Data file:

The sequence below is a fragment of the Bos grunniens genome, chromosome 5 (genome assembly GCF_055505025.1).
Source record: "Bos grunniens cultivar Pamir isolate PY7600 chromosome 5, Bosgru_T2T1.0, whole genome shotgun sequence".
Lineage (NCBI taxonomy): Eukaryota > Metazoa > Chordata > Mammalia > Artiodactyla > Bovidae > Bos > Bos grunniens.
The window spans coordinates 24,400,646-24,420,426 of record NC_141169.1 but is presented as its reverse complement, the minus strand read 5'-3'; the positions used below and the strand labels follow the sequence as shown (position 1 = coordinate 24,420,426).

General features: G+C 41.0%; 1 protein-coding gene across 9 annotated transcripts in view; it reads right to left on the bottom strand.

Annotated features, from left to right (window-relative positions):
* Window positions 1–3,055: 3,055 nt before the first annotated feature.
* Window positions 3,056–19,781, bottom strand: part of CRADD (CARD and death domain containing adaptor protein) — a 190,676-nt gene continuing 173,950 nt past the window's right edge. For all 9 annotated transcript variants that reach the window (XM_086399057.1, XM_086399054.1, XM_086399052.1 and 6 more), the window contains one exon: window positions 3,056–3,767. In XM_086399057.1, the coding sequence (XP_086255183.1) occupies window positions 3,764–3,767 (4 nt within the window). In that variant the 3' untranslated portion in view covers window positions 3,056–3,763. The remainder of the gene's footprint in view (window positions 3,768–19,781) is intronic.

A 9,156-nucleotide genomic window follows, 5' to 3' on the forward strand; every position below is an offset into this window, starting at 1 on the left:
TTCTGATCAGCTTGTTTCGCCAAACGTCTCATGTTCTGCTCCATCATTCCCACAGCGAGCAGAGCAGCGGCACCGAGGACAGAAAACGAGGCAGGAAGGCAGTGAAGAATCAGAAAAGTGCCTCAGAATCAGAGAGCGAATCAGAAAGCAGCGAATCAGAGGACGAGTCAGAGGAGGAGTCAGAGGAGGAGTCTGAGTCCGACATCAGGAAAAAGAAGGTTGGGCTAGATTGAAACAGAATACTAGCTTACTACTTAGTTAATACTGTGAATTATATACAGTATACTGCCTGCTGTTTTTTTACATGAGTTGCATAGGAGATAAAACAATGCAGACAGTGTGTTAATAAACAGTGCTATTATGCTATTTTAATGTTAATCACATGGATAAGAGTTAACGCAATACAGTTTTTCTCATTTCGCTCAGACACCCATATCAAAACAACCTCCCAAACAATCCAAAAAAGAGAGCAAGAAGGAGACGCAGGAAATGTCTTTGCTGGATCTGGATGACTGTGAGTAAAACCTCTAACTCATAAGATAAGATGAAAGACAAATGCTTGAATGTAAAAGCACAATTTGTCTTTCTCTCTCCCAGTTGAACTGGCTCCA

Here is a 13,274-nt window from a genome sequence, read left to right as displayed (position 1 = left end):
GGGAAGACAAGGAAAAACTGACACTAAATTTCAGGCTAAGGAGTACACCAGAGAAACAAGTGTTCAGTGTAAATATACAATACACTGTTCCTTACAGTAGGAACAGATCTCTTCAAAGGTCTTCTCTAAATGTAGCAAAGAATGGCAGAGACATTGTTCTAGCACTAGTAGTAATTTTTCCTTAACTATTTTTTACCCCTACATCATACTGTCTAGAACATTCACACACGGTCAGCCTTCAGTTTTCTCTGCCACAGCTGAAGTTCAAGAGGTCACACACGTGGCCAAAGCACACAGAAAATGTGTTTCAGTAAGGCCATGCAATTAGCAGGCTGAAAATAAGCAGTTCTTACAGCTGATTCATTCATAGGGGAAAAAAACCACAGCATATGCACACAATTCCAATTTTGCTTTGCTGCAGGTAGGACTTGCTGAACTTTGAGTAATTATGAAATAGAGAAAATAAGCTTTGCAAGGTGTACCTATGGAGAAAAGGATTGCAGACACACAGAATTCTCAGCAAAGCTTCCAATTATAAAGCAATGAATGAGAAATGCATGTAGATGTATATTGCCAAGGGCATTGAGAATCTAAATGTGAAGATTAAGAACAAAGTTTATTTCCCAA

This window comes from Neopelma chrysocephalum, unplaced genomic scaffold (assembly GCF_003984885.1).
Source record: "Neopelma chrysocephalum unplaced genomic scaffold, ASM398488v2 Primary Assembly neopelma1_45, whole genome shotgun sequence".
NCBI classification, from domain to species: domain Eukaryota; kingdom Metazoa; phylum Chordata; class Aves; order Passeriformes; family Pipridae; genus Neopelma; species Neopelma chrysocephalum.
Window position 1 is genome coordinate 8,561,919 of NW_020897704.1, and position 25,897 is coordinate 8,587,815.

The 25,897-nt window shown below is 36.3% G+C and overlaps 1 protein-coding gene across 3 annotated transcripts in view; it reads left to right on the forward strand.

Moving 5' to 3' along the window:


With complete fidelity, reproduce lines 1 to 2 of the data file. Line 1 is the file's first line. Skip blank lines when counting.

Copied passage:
The sequence below is a fragment of the Bos grunniens genome, chromosome 5 (genome assembly GCF_055505025.1).
Source record: "Bos grunniens cultivar Pamir isolate PY7600 chromosome 5, Bosgru_T2T1.0, whole genome shotgun sequence".